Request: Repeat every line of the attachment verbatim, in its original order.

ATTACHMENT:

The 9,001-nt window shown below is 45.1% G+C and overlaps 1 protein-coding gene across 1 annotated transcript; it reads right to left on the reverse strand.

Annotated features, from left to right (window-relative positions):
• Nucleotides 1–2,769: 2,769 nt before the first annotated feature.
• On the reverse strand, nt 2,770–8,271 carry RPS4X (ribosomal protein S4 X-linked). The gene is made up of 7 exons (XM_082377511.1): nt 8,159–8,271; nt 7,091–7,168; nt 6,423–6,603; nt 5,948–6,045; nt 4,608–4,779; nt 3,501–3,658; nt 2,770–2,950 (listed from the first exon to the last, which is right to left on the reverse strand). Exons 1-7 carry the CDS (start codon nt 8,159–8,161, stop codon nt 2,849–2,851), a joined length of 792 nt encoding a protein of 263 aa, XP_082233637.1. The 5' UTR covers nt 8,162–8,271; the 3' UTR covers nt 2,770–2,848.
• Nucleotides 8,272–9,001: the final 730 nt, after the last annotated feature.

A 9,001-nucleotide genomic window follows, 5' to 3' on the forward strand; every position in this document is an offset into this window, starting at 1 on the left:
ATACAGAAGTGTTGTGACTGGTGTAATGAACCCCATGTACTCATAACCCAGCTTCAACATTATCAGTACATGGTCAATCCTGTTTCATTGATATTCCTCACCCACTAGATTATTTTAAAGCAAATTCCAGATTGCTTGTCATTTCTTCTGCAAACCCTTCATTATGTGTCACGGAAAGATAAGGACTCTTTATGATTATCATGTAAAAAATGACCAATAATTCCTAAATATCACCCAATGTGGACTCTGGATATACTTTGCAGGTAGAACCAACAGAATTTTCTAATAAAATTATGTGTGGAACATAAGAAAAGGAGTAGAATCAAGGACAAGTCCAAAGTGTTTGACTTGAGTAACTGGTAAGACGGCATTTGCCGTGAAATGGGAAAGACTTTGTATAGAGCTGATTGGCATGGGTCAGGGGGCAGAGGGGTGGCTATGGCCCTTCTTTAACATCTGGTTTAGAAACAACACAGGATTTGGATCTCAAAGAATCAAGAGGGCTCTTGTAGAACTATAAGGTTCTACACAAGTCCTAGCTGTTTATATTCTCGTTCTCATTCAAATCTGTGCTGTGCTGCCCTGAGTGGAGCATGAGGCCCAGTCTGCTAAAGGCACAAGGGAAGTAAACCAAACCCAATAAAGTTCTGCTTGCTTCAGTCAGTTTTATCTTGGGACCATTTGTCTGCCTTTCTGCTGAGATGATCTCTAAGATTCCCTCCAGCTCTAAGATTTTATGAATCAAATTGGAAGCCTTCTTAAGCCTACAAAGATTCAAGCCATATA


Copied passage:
The 9,001-nt window shown below is 45.1% G+C and overlaps 1 protein-coding gene across 1 annotated transcript; it reads right to left on the reverse strand.

Annotated features, from left to right (window-relative positions):
• Nucleotides 1–2,769: 2,769 nt before the first annotated feature.
• On the reverse strand, nt 2,770–8,271 carry RPS4X (ribosomal protein S4 X-linked). The gene is made up of 7 exons (XM_082377511.1): nt 8,159–8,271; nt 7,091–7,168; nt 6,423–6,603; nt 5,948–6,045; nt 4,608–4,779; nt 3,501–3,658; nt 2,770–2,950 (listed from the first exon to the last, which is right to left on the reverse strand). Exons 1-7 carry the CDS (start codon nt 8,159–8,161, stop codon nt 2,849–2,851), a joined length of 792 nt encoding a protein of 263 aa, XP_082233637.1. The 5' UTR covers nt 8,162–8,271; the 3' UTR covers nt 2,770–2,848.
• Nucleotides 8,272–9,001: the final 730 nt, after the last annotated feature.

A 9,001-nucleotide genomic window follows, 5' to 3' on the forward strand; every position in this document is an offset into this window, starting at 1 on the left:
ATACAGAAGTGTTGTGACTGGTGTAATGAACCCCATGTACTCATAACCCAGCTTCAACATTATCAGTACATGGTCAATCCTGTTTCATTGATATTCCTCACCCACTAGATTATTTTAAAGCAAATTCCAGATTGCTTGTCATTTCTTCTGCAAACCCTTCATTATGTGTCACGGAAAGATAAGGACTCTTTATGATTATCATGTAAAAAATGACCAATAATTCCTAAATATCACCCAATGTGGACTCTGGATATACTTTGCAGGTAGAACCAACAGAATTTTCTAATAAAATTATGTGTGGAACATAAGAAAAGGAGTAGAATCAAGGACAAGTCCAAAGTGTTTGACTTGAGTAACTGGTAAGACGGCATTTGCCGTGAAATGGGAAAGACTTTGTATAGAGCTGATTGGCATGGGTCAGGGGGCAGAGGGGTGGCTATGGCCCTTCTTTAACATCTGGTTTAGAAACAACACAGGATTTGGATCTCAAAGAATCAAGAGGGCTCTTGTAGAACTATAAGGTTCTACACAAGTCCTAGCTGTTTATATTCTCGTTCTCATTCAAATCTGTGCTGTGCTGCCCTGAGTGGAGCATGAGGCCCAGTCTGCTAAAGGCACAAGGGAAGTAAACCAAACCCAATAAAGTTCTGCTTGCTTCAGTCAGTTTTATCTTGGGACCATTTGTCTGCCTTTCTGCTGAGATGATCTCTAAGATTCCCTCCAGCTCTAAGATTTTATGAATCAAATTGGAAGCCTTCTTAAGCCTACAAAGATTCAAGCCATATA